3 weeks, 600 soldiers: Hunt on for J&K militants in Kupwara forests

The previous such operation in Jammu and Kashmir was back in 2003, when over a period of a month, the Army had killed more than 60 militants in Surankote, Jammu.

Written by Mir Ehsan | Hajinaka (manigah) | Published: December 4, 2015 3:48:17 am

armyIn one of the longest operations in the Valley, 600-700 soldiers and para commandos have been scanning remote forests and villages of Haihama in North Kashmir for the past 24 days, searching for three militants.

It was during the search of this group of militants, who are believed to have sneaked into the Valley in the first week of November, that Commanding Officer, 41 Rashtriya Rifles, Santosh Mahadik got killed on November 17. Another senior officer, Lt Col Karan Bir Singh Natt, second-in-command of 160 Territorial Army, was injured in another shootout with the militants.

Troops from two Rashtriya Rifles battalions, a Territorial Army battalion, elite para commandos and the Special Operations Group of Police are part of the search, and have set up three temporary Army camps in the area.

The previous such operation in Jammu and Kashmir was back in 2003, when over a period of a month, the Army had killed more than 60 militants in Surankote, Jammu.

In 2013, there was a 15-day operation at Shalbatu near the Line of Control, not far from the Haihama sector, also following an alleged infiltration. While the Army claimed it had killed 12 militants during the operation, no body had been recovered.

Confirming that “it was one of the longest operations in the recent past”, defence spokesperson Lt Col N N Joshi told The Indian Express, “We have inputs about presence of militants in the area.”

The Army says the group originally comprised five militants, of which they killed one while another slipped off a mountain and died. The remaining three, all reportedly foreigners, are said to be hiding out in the dense forests.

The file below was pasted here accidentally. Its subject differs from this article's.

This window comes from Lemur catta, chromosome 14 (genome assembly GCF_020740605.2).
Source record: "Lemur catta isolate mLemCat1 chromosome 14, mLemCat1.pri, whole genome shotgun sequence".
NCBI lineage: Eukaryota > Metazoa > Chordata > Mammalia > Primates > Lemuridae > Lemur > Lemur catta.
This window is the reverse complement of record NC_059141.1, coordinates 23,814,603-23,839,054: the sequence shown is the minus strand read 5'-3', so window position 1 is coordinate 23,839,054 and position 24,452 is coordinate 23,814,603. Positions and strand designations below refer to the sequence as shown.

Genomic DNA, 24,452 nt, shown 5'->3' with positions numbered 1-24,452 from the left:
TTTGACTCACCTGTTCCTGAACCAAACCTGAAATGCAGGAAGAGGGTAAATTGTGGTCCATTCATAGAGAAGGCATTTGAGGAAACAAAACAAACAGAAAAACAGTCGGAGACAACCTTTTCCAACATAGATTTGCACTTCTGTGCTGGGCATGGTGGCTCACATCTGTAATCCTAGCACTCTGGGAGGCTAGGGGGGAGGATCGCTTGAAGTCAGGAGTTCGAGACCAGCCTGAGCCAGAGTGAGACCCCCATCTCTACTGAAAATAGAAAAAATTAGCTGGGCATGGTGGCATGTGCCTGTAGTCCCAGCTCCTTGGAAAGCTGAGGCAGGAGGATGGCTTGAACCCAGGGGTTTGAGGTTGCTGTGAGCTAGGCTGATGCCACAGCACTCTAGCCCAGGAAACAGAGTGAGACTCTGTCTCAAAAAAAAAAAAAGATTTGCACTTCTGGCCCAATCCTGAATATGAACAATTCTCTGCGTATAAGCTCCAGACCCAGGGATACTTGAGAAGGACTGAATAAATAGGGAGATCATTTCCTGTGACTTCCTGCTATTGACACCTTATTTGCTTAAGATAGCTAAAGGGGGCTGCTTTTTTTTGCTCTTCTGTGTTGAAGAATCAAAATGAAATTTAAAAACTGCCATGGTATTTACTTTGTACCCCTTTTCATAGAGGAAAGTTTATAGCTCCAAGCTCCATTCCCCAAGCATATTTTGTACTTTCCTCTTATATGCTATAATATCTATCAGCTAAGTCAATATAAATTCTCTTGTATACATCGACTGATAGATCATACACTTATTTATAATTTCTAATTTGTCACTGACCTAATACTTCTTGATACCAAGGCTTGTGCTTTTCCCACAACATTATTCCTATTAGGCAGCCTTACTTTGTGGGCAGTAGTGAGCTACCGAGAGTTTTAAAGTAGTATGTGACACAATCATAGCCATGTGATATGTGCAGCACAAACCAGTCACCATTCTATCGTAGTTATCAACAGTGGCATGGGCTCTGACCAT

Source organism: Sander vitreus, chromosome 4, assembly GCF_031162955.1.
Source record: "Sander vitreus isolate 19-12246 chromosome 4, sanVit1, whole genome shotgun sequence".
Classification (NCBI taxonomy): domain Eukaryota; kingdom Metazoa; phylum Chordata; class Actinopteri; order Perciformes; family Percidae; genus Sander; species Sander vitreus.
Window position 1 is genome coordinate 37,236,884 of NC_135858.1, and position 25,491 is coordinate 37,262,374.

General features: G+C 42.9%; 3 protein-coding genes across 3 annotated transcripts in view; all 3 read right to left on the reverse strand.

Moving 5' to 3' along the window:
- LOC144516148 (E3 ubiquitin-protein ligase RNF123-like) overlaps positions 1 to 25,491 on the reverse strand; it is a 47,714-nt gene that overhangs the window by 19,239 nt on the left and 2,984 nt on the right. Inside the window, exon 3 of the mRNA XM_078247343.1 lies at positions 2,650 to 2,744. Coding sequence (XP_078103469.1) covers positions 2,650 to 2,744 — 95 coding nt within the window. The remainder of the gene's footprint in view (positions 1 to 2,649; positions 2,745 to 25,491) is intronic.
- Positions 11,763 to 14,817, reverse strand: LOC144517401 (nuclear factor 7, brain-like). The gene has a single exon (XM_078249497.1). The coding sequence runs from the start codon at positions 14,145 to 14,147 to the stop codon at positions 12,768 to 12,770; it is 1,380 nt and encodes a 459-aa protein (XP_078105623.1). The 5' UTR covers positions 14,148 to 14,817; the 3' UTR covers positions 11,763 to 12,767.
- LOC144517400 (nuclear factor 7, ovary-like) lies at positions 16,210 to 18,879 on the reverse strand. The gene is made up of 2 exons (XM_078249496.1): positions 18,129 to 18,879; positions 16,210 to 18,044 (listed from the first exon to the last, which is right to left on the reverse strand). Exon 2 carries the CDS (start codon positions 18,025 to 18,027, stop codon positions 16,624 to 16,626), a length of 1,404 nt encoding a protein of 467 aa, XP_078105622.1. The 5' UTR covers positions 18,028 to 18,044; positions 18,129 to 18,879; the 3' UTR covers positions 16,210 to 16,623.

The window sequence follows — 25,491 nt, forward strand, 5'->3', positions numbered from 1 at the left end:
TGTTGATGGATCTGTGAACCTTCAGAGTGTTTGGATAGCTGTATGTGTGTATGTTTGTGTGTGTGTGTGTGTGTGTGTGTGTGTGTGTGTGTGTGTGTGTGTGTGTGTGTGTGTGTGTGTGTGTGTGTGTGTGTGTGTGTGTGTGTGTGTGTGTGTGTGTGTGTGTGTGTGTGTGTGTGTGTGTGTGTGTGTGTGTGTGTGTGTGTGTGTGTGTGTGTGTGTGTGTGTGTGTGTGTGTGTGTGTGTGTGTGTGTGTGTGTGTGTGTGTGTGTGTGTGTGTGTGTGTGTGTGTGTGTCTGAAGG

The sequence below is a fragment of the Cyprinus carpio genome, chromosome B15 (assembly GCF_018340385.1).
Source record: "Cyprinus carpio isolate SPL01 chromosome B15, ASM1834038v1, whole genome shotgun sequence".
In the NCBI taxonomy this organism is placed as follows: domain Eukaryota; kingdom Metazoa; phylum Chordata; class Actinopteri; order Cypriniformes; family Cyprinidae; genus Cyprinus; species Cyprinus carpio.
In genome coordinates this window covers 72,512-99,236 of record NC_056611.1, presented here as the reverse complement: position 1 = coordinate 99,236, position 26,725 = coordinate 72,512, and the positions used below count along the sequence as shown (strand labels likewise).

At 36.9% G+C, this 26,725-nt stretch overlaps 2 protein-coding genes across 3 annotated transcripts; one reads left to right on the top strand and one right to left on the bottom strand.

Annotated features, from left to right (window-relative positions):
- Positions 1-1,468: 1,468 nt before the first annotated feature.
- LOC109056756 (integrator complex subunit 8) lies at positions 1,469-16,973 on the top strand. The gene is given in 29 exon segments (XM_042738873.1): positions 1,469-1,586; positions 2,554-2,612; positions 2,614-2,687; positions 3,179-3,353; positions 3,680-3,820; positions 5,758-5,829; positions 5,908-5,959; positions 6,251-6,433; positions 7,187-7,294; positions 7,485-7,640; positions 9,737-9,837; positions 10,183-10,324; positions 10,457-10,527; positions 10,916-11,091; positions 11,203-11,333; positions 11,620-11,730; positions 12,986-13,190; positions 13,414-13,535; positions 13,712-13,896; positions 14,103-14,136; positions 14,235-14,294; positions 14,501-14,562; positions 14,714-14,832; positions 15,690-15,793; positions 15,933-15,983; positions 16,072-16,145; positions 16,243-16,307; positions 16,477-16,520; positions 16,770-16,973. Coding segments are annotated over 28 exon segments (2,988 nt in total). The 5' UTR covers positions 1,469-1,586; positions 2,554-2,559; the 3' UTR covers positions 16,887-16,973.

“We have relaxed operations in the villages, but search is continuing in forests,” said a senior Army officer, sitting at one of the newly established camps, in Glasdaji village. Militants have engaged the Army thrice here in the past few weeks.

A temporary police post has now been set up in the house of the Hajinaka sarpanch. The post is manned by five men, including an officer. A senior police officer said the villagers requested for the post as they were “scared due to Army presence”.

Hajinaka sarpanch Raja Khan claimed to have seen the body of the militant who died when he fell off a cliff nearby. He was buried in the village.

“We are allowed out only from 9 am to 5 pm. We can’t step out in the evening as the Army ambush is everywhere,” Raj Wali of Hajinaka said. It was after three weeks that he was allowed to visit a neighboring village, he added.

Villagers said porters working for the Army had first spotted the five militants in Kemkeri near the LoC and passed on the information to the Army.

The first encounter was on November 13, up in the Kail forests, in which two soldiers were injured, though the militants managed to slip into the forests. Four days later, following information that they had been spotted at Manigah, Col Santosh Mahadik was leading a search party when he was injured and later died.

“After losing the officer, the Army established a strict cordon around the villages, saying nobody would be allowed to move outside. They told us they wouldn’t leave the area till all the militants were killed,” a villager said.

While others accused the Army of trying to use them as human shields, officials said they believed the militants were receiving help from at least some villagers.

Denying this, an 80-year-old from Gujjar Patti village, Laldin, said, “This area is surrounded by Army pickets. It is not possible for any civilian to help any militant here. It is very sad that some officials don’t believe us.”

A few days ago, the Army held a meeting with the villagers at Hajinaka, and told them it was their “responsibility” to help the force.

For all the latest India News, download Indian Express App

Advertisement
Advertisement
Advertisement
Advertisement